Origin of incumbent
OTHER WORDS FROM incumbentin·cum·bent·ly, adverban·ti-in·cum·bent, adjective, nounnon·in·cum·bent, noun, adjective
How to use incumbent in a sentence
There was a lot of positive feedback from people interested in non-gender binary people.
She ultimately ditched JSwipe after about a week and found her current, non-Jewish, boyfriend on OkCupid.
An atheist counsels his fellow non-believers on how not to talk to people of faith.
The distinction between over-policing and non-responsiveness was alive and well in Bed-Stuy.
Last summer, Louisiana also banned non-legal adoption, with offenders facing a penalty of $5,000 and up to five years in prison.
The expatriated ex-rebels became alarmed by the non-receipt of the indemnity instalment and the news from their homes.The Philippine Islands|John Foreman
He also states that the Audiencia is virtually non-existent, and so there is no high court in which justice may be sought.
De moi, je ne say qu'en dire, d'autant que je ne veux affirmer ny le si ny le non en ce dont je n'ay vidence.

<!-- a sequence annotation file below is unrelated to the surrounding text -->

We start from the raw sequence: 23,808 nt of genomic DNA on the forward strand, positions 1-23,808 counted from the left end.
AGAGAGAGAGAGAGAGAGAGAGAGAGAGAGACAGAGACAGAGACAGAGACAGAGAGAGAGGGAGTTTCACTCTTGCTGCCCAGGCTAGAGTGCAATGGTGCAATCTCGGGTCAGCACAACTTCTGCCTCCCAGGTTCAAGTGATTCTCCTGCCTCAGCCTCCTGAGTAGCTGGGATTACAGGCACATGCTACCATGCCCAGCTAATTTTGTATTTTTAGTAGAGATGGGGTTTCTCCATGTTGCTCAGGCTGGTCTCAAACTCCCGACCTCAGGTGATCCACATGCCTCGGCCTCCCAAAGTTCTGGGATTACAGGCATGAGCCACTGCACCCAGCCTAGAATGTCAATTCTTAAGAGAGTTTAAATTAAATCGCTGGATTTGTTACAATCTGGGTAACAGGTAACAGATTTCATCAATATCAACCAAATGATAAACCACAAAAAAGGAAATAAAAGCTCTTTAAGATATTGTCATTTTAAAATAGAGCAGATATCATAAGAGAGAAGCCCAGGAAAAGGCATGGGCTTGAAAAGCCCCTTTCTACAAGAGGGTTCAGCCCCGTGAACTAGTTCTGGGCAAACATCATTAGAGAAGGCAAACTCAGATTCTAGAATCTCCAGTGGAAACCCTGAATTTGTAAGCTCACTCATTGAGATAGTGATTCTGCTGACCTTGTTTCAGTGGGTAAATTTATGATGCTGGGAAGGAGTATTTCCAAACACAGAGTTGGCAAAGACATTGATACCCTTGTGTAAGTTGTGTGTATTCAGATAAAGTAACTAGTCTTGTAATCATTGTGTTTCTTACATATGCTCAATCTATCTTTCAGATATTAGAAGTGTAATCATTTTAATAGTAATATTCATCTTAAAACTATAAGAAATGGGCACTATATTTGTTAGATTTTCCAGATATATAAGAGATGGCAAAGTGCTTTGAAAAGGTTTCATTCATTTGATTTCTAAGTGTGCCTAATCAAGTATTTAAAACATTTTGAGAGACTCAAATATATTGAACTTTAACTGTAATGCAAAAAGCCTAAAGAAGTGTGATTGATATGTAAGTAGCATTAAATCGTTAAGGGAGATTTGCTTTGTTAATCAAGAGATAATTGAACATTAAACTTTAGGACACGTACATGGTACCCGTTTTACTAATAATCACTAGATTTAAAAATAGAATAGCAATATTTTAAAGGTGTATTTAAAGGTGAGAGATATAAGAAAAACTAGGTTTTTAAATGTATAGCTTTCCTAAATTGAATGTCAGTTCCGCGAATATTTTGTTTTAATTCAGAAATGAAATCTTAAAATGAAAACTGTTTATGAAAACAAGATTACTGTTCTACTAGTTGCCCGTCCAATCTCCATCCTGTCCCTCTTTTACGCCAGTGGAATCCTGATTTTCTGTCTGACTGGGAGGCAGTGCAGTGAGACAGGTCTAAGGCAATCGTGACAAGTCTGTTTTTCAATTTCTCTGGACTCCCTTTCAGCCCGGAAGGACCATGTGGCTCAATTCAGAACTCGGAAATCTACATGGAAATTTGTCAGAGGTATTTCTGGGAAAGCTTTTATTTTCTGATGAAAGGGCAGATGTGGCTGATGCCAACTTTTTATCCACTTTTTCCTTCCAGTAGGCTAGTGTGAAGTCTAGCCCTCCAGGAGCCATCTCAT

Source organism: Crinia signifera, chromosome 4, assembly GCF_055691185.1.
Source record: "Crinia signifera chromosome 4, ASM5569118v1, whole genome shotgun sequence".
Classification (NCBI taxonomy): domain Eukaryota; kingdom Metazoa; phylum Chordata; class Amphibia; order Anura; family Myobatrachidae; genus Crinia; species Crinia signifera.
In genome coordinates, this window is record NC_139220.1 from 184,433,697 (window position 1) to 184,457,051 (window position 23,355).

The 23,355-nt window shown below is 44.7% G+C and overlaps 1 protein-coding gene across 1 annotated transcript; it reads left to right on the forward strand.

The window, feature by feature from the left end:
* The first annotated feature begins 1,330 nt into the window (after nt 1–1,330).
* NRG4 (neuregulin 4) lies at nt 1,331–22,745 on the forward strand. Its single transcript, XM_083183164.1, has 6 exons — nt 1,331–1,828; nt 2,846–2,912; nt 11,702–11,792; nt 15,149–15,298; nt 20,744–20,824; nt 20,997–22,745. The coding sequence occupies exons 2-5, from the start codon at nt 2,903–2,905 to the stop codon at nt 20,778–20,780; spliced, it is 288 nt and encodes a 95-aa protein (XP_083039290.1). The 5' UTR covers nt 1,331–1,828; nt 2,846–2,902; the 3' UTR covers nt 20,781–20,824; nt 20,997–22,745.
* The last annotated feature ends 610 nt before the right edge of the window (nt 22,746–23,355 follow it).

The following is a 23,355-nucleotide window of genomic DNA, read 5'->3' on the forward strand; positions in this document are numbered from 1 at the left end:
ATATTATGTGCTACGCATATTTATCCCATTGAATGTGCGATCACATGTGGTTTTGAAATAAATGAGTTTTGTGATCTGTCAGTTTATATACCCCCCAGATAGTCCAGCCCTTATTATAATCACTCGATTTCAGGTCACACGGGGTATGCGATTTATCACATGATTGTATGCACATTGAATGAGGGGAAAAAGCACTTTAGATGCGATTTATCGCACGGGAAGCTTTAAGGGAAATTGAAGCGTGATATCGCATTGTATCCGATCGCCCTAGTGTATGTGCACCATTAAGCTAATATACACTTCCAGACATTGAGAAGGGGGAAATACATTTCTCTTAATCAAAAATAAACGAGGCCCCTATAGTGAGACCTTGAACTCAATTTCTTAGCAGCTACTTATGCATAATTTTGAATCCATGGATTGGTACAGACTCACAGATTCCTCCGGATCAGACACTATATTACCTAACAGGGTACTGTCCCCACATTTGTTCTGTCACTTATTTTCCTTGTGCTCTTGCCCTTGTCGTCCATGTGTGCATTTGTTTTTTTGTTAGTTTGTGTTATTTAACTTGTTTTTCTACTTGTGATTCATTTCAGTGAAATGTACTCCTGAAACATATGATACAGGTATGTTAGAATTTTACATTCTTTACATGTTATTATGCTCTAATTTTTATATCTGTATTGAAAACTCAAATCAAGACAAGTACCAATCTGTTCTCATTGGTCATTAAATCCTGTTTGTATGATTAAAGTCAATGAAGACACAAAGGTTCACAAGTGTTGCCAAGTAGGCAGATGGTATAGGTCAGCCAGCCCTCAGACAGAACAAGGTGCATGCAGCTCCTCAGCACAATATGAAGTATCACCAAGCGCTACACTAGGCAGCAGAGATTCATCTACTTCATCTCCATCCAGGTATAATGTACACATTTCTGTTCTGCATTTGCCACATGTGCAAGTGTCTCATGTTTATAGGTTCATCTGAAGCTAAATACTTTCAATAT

Certes le capitaine Merveilles et ses gens monstrerent leur pit non vulgaire.
It teaches you to take your time, or as the Germans call it, it gives you "Ruhe (repose)," the grand sine qua non!Music-Study in Germany|Amy Fay
British Dictionary definitions for incumbent
Derived forms of incumbentincumbently, adverb
Word Origin for incumbent
Cultural definitions for incumbent
One who holds a public office. By virtue of their experience in office, their exposure to the public, and their ability to raise campaign funds, incumbents usually have a significant advantage over opponents if they choose to run for reelection.